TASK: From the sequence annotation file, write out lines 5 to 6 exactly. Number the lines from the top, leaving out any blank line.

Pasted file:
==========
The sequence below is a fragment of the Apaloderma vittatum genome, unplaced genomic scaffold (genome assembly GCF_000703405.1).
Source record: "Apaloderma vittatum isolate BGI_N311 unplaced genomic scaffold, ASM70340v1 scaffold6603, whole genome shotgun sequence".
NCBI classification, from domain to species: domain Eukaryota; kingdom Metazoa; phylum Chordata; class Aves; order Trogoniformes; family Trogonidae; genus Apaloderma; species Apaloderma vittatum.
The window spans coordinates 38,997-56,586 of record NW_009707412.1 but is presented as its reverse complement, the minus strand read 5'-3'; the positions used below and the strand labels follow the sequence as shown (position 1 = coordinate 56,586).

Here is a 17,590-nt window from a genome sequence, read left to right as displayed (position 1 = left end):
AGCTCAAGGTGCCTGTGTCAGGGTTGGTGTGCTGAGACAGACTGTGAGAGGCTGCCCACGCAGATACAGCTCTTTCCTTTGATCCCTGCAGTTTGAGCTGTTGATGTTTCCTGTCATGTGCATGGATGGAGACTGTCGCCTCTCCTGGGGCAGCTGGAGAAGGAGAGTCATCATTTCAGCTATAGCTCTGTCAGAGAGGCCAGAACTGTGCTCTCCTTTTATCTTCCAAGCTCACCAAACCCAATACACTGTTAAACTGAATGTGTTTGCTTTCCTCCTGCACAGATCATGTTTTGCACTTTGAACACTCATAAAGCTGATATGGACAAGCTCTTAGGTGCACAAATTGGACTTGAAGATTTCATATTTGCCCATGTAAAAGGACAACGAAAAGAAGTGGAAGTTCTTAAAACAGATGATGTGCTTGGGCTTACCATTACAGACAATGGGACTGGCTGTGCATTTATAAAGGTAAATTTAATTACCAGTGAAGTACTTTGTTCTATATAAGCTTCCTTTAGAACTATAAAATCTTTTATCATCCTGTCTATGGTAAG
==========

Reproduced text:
Here is a 17,590-nt window from a genome sequence, read left to right as displayed (position 1 = left end):
AGCTCAAGGTGCCTGTGTCAGGGTTGGTGTGCTGAGACAGACTGTGAGAGGCTGCCCACGCAGATACAGCTCTTTCCTTTGATCCCTGCAGTTTGAGCTGTTGATGTTTCCTGTCATGTGCATGGATGGAGACTGTCGCCTCTCCTGGGGCAGCTGGAGAAGGAGAGTCATCATTTCAGCTATAGCTCTGTCAGAGAGGCCAGAACTGTGCTCTCCTTTTATCTTCCAAGCTCACCAAACCCAATACACTGTTAAACTGAATGTGTTTGCTTTCCTCCTGCACAGATCATGTTTTGCACTTTGAACACTCATAAAGCTGATATGGACAAGCTCTTAGGTGCACAAATTGGACTTGAAGATTTCATATTTGCCCATGTAAAAGGACAACGAAAAGAAGTGGAAGTTCTTAAAACAGATGATGTGCTTGGGCTTACCATTACAGACAATGGGACTGGCTGTGCATTTATAAAGGTAAATTTAATTACCAGTGAAGTACTTTGTTCTATATAAGCTTCCTTTAGAACTATAAAATCTTTTATCATCCTGTCTATGGTAAG